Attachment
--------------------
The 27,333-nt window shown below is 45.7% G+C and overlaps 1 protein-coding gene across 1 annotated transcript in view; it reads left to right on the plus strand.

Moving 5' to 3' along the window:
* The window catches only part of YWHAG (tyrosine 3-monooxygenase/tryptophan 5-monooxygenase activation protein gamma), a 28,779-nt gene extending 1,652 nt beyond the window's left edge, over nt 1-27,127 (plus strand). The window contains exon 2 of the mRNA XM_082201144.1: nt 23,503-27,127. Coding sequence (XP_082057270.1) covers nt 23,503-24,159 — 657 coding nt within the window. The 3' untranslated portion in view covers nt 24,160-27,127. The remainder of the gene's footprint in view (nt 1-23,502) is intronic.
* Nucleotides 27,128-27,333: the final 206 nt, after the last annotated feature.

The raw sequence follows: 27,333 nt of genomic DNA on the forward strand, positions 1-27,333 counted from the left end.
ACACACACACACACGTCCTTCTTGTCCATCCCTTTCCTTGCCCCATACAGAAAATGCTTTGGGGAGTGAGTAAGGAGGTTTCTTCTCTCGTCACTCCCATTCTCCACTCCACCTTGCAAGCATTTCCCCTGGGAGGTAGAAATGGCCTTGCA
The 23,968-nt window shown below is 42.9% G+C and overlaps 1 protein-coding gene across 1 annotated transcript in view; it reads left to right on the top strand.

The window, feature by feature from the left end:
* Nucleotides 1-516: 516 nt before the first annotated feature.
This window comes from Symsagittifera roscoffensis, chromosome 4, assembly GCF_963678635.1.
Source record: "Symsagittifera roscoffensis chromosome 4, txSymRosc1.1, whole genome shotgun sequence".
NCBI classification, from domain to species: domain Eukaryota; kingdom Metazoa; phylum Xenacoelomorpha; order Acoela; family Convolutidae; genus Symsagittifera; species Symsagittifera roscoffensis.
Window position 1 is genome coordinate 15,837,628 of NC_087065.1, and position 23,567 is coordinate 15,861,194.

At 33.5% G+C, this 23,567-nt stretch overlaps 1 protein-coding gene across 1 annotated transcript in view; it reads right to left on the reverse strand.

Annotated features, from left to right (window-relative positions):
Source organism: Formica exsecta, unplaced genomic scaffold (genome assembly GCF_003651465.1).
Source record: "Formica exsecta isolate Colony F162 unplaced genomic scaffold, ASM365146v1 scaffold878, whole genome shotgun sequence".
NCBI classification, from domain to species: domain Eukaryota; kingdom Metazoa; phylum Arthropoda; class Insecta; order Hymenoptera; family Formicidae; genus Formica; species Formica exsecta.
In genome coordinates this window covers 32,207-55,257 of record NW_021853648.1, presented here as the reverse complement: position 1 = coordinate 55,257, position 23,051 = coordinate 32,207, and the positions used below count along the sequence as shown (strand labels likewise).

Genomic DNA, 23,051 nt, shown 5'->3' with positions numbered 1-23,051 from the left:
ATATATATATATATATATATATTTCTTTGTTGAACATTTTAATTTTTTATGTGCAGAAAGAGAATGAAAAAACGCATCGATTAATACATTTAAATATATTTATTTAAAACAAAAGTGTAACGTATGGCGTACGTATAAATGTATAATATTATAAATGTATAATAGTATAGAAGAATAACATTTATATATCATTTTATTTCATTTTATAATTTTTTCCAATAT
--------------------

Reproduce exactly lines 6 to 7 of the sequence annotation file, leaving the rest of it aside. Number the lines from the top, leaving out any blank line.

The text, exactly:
ACACACACACACACGTCCTTCTTGTCCATCCCTTTCCTTGCCCCATACAGAAAATGCTTTGGGGAGTGAGTAAGGAGGTTTCTTCTCTCGTCACTCCCATTCTCCACTCCACCTTGCAAGCATTTCCCCTGGGAGGTAGAAATGGCCTTGCA
The 23,968-nt window shown below is 42.9% G+C and overlaps 1 protein-coding gene across 1 annotated transcript in view; it reads left to right on the top strand.